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Potato cyst nematode
Globodera pallida
  • PCN
  • Pale potato cyst nematode
  • Potato cyst nematode

Plant hosts
Pale potato cyst nematodes (PCN) feed on Solanaceous plants, especially Lycopersicon esculentum (tomato), Solanum tuberosum (potato), and S. melongena (aubergine).

Potato cyst nematodes, in common with other cyst nematodes, do not cause specific symptoms of infection. Initially, crops display patches of poor growth and affected plants may show chlorosis and wilting, with poor top growth. Good top growth is essential for photosynthesis and production of sufficient nutrients for the health of the plant and production of new tubers. Affected plants suffer up to 28% yield loss and tubers are smaller. To be confident that these symptoms are caused by pale potato cyst nematode and to give an indication of population density, soil samples must be taken or the females or cysts must be observed directly on the host roots.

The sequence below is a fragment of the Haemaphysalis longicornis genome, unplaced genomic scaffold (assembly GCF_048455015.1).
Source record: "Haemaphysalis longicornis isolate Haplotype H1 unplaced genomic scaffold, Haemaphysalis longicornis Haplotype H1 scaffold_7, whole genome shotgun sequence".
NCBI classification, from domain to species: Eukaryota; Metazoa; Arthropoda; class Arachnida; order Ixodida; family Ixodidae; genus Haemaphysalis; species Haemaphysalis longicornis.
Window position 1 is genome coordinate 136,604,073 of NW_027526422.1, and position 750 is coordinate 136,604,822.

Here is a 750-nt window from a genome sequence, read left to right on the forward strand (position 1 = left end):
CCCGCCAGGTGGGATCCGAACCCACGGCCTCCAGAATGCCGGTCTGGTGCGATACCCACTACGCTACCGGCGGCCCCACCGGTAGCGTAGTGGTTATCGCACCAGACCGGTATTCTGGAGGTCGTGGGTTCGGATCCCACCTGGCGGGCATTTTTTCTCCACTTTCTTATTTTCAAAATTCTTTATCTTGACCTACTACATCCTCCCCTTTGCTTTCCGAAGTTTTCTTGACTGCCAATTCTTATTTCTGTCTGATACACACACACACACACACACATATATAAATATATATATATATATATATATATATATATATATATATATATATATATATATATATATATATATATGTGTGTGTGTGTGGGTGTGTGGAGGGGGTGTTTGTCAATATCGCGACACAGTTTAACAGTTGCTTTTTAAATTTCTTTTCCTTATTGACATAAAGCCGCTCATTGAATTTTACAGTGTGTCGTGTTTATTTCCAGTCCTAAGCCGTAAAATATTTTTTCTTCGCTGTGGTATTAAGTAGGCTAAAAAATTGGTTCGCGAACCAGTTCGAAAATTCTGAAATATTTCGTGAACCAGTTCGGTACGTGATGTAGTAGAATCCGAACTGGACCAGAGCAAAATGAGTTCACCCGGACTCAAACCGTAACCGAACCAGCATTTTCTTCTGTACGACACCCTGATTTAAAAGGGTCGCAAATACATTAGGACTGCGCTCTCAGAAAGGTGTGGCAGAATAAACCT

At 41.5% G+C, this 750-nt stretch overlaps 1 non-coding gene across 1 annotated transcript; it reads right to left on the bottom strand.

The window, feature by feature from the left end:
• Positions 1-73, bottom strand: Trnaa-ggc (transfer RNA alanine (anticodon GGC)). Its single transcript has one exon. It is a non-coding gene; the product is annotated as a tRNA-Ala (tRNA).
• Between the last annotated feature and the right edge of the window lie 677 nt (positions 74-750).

Cysts on roots
            Cysts on roots.

This nematode has no natural means of dispersal.  It can only move short distances when juveniles are attracted to susceptible host roots in the soil.  
PCN can be spread into new areas as cysts on seed potatoes, nursery stock, soil, flower bulbs, or on potatoes for consumption or processing (only if the latter may be planted or waste soil isn't properly disposed of). Contaminated soil adhering to equipment, containers, or vehicle tires is a known means of spread.  Flooding of infected fields may also transport PCN to neighboring fields.

Geographic distribution
Pale potato cyst nematode is distributed worldwide, especially in cool-temperate areas.  In the United States, it is found only in Idaho.  In Canada, it has been reported in newfoundland, British Columbia, and Labrador.

Applicable regulations
Federal Domestic Quarantine Order
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